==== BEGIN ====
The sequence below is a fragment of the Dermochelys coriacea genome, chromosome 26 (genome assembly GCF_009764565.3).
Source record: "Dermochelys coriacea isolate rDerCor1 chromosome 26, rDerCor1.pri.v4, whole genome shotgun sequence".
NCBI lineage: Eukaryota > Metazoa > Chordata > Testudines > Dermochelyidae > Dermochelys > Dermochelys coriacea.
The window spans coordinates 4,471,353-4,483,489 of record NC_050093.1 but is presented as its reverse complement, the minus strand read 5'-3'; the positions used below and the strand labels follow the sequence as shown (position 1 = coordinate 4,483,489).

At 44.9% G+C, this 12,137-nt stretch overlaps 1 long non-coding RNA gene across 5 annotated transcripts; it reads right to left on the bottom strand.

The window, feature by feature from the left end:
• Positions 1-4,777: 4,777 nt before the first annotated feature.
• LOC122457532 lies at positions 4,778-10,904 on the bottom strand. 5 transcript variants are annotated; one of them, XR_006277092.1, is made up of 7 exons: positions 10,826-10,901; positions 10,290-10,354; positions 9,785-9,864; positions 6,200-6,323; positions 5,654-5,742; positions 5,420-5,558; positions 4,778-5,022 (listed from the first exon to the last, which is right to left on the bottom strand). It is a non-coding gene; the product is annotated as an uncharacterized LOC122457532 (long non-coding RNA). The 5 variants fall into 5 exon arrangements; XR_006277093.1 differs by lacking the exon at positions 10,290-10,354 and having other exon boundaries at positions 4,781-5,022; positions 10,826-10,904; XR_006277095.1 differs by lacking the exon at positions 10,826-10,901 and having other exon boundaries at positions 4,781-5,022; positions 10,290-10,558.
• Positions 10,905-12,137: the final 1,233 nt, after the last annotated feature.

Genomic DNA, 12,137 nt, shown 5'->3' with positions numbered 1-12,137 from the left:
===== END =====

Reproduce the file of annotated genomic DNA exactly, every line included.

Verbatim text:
The sequence below is a fragment of the Dermochelys coriacea genome, chromosome 26 (genome assembly GCF_009764565.3).
Source record: "Dermochelys coriacea isolate rDerCor1 chromosome 26, rDerCor1.pri.v4, whole genome shotgun sequence".
NCBI lineage: Eukaryota > Metazoa > Chordata > Testudines > Dermochelyidae > Dermochelys > Dermochelys coriacea.
The window spans coordinates 4,471,353-4,483,489 of record NC_050093.1 but is presented as its reverse complement, the minus strand read 5'-3'; the positions used below and the strand labels follow the sequence as shown (position 1 = coordinate 4,483,489).

At 44.9% G+C, this 12,137-nt stretch overlaps 1 long non-coding RNA gene across 5 annotated transcripts; it reads right to left on the bottom strand.

The window, feature by feature from the left end:
• Positions 1-4,777: 4,777 nt before the first annotated feature.
• LOC122457532 lies at positions 4,778-10,904 on the bottom strand. 5 transcript variants are annotated; one of them, XR_006277092.1, is made up of 7 exons: positions 10,826-10,901; positions 10,290-10,354; positions 9,785-9,864; positions 6,200-6,323; positions 5,654-5,742; positions 5,420-5,558; positions 4,778-5,022 (listed from the first exon to the last, which is right to left on the bottom strand). It is a non-coding gene; the product is annotated as an uncharacterized LOC122457532 (long non-coding RNA). The 5 variants fall into 5 exon arrangements; XR_006277093.1 differs by lacking the exon at positions 10,290-10,354 and having other exon boundaries at positions 4,781-5,022; positions 10,826-10,904; XR_006277095.1 differs by lacking the exon at positions 10,826-10,901 and having other exon boundaries at positions 4,781-5,022; positions 10,290-10,558.
• Positions 10,905-12,137: the final 1,233 nt, after the last annotated feature.

Genomic DNA, 12,137 nt, shown 5'->3' with positions numbered 1-12,137 from the left: